David Cook: 9 years after ‘American Idol’ win
In 2008, David Cook became the first rock-oriented performer to win “American Idol,” thanks in part to his energetic versions of Free’s “Alright Now,” Collective Soul’s “The World I Know,” Michael Jackson’s “Billie Jean” and Smokey Robinson & The Miracles’ “Shop Around.”
Now, after a move to Nashville - where he established himself as a songwriter for hire with reasonable success - Cook is making an unexpected left turn from the power ballads and arena rockers he favored on his first three albums.
His new EP, which is due out in September and remains untitled, has a distinctly darker lyrical tone and edgier musical feel.
He attributes these qualities in large part to being inspired by the industrial-rock kings Nine Inch Nails, English trip-hop pioneers Massive Attack, moody Norwegian songstress Aurora and fast-rising American singer-songwriter Halsey.
Yet, while some performers will claim musical influences they have little familiarity with - in an attempt to gain indie credibility - Cook is happy to cite specific examples.
“As far as Nine Inch Nails goes, I really like their albums ‘Year Zero’ and ‘Ghosts I-IV’,” he said. “And I kind of got into Massive Attack through being a big fan of the TV show ‘House’; its theme song was a Massive Attack song called, I think, ‘Teardrop.’
“So I took those influences and leaned on them a little on this new EP, while trying to tune into more contemporary songs, like Halsey’s ‘Badlands,’ Aurora’s ‘Running with the Wolves’ and stuff like that, which I tried to bring into my head space.”
Does this mean that, rather than playing guitar while he sings, Cook will now twiddle knobs on sequencers and digital sampling units when he performs with his band Thursday night at the Belly Up?
“As I continue to look forward to my music career evolving, I am more intrigued by the programming aspects,” he replied, speaking from his home in Nashville. “But I don’t ever see myself putting down my guitar. I love rock, but to bring in other elements pushes my envelope a little.
David Cook, with Kathryn Dean
When: 8 p.m. Thursday
Where: Belly Up, 143 South Cedros Ave., Solana Beach
Tickets: $25 (general admission; must be 21 or older); $44 (reserved seating, $75 (meet-and-greet package)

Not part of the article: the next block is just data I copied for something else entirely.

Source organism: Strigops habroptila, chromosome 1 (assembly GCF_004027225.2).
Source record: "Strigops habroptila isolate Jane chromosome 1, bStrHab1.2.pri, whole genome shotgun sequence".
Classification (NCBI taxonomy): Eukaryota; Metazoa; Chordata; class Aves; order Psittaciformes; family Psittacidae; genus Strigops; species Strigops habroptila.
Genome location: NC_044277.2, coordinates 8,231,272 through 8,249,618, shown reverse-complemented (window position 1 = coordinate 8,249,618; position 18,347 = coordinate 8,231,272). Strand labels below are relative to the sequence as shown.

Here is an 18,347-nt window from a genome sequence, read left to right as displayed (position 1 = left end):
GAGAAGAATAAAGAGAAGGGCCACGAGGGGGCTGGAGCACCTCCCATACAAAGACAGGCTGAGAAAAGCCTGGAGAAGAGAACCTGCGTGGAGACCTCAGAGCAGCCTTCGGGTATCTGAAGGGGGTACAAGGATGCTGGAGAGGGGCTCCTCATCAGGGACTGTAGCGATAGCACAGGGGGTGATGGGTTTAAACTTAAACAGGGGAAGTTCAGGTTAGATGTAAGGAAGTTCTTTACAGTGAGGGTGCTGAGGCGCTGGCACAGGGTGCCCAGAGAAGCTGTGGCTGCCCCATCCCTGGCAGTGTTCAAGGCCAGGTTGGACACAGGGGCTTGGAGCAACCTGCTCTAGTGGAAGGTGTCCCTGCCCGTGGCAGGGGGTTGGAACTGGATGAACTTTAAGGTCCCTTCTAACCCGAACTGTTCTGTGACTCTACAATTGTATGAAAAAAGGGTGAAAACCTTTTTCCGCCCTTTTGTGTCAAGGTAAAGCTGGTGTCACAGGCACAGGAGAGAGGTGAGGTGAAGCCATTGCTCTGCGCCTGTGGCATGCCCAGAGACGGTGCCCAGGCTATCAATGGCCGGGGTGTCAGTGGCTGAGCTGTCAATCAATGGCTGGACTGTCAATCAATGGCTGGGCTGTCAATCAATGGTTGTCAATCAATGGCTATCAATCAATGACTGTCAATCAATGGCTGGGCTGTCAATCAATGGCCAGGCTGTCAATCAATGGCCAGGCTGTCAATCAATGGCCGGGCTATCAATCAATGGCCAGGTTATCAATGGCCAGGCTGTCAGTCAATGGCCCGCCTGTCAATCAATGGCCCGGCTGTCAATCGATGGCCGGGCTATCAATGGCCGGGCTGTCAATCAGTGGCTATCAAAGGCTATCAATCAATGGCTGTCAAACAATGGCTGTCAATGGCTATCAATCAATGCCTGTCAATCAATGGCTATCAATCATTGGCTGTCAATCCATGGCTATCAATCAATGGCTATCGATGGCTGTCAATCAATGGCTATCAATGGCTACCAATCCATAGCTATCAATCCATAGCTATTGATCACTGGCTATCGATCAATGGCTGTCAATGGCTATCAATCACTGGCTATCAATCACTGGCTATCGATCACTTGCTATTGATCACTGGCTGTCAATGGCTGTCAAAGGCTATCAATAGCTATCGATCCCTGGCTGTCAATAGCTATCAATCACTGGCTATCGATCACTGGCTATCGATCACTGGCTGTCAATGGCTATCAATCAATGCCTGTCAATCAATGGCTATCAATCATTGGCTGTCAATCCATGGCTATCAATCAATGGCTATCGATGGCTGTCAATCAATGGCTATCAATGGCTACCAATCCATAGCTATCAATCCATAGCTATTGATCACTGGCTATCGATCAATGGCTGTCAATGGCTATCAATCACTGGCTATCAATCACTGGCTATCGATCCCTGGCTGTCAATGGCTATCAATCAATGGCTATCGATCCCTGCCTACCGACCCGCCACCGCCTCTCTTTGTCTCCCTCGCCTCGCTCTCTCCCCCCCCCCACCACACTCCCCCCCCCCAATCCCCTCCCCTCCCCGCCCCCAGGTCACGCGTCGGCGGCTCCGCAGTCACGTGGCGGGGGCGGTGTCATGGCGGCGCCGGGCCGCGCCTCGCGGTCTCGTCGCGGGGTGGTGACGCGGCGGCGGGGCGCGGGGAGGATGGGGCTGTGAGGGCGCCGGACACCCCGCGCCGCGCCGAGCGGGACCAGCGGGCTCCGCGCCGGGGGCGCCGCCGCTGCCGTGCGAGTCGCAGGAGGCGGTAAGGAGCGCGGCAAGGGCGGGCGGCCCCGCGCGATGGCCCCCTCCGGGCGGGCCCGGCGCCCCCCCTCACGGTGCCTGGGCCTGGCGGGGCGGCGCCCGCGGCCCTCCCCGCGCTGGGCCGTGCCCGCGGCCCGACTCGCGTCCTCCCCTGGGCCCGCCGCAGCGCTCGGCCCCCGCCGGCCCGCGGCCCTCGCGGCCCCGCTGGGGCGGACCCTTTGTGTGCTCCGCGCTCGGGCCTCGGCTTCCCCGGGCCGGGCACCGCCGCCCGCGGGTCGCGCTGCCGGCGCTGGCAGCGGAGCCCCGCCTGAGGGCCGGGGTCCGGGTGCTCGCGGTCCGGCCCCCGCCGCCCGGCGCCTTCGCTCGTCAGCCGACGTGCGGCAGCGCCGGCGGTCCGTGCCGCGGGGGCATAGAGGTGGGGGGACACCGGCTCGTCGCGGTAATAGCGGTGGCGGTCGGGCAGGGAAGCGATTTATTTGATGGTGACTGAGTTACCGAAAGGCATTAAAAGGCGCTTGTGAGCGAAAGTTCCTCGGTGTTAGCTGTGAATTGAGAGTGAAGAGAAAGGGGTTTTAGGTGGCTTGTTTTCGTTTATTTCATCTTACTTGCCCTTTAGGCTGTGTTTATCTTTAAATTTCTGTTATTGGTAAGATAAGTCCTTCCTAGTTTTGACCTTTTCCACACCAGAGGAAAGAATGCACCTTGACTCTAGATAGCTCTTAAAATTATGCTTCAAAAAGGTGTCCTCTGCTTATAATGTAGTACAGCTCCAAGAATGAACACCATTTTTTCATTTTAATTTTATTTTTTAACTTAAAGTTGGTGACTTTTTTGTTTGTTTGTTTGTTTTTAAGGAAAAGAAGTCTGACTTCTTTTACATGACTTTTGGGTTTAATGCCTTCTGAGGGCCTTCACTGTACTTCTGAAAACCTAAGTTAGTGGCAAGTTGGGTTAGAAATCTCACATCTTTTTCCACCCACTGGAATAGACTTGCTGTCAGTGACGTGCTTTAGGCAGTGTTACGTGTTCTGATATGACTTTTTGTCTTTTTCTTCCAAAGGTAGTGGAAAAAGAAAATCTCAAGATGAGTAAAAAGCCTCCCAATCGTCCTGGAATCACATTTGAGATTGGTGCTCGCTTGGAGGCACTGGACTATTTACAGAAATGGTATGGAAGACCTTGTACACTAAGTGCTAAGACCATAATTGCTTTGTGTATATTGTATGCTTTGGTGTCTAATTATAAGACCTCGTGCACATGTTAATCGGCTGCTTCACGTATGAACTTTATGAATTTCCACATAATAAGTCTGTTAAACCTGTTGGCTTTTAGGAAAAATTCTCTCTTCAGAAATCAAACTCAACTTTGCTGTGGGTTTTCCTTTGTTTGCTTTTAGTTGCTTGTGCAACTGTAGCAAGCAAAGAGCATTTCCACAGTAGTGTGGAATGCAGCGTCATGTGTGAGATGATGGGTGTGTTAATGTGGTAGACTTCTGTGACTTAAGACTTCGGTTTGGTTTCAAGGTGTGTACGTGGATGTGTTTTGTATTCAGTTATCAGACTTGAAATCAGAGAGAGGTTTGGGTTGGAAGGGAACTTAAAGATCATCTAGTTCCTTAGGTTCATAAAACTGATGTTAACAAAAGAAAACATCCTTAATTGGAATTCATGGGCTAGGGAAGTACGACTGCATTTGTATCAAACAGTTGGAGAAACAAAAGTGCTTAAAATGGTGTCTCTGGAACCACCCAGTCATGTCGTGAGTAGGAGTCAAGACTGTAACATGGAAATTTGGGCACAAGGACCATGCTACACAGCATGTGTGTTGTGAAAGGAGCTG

“We’re still a four-piece band with two guitars, bass and drums. But we’ll incorporate some programmed drum pad stuff, as well as use a keyboard on stage and some backing tracks for sounds (produced by high tech equipment) that it doesn’t make sense to bring on the road. We try to make these (new) songs feel as close to the recorded versions as possible, while throwing in some extra bells and whistles.”
Cook now sports large tattoos that were not visible on his arms when he competed on “American Idol” in 2008. Will he perform at the Belly Up tonight in an all-leather outfit?
“It’s hard to keep the leather outfits clean on the road! So we’re more a jeans and t-shirts band,” Cook said, before elaborating on his new musical chapter.
“It feels natural to me. It’s something I’ve wanted to do for a while, with more programming stuff. But, consciously, I didn’t want to just jump from lily pad to lily pad; I wanted there to be an arc. I feel like my last full-length record (2015’s ‘Digital Vein’) was a good conclusion to that part of my career, and a bookend for the next part. So it was a conscious effort to get here.”
Cook is hardly the first successful mainstream artist to change musical genres.
Some higher profile examples include: Taylor Swift (who turned from country to pop); Kid Rock (rock and hip-hop to country); Andrew W.K. (rock to EDM); and Snoop Dogg (who briefly switched from hip-hop to reggae).
Is Cook concerned his fans may not be comfortable with the edgier sound of his current single, “Gimme Heartbreak,” or his other new songs?
“I hope they don’t feel comfortable,” he said.
“If they’re feeling overly comfortable, I feel like maybe you’re not pushing the envelope as much as you should. I like challenging our audience. Our goal is to give the best show we can and for the audience to feel they got way more than they paid for. I don’t think you do that without challenging them and asking them to come on board.”
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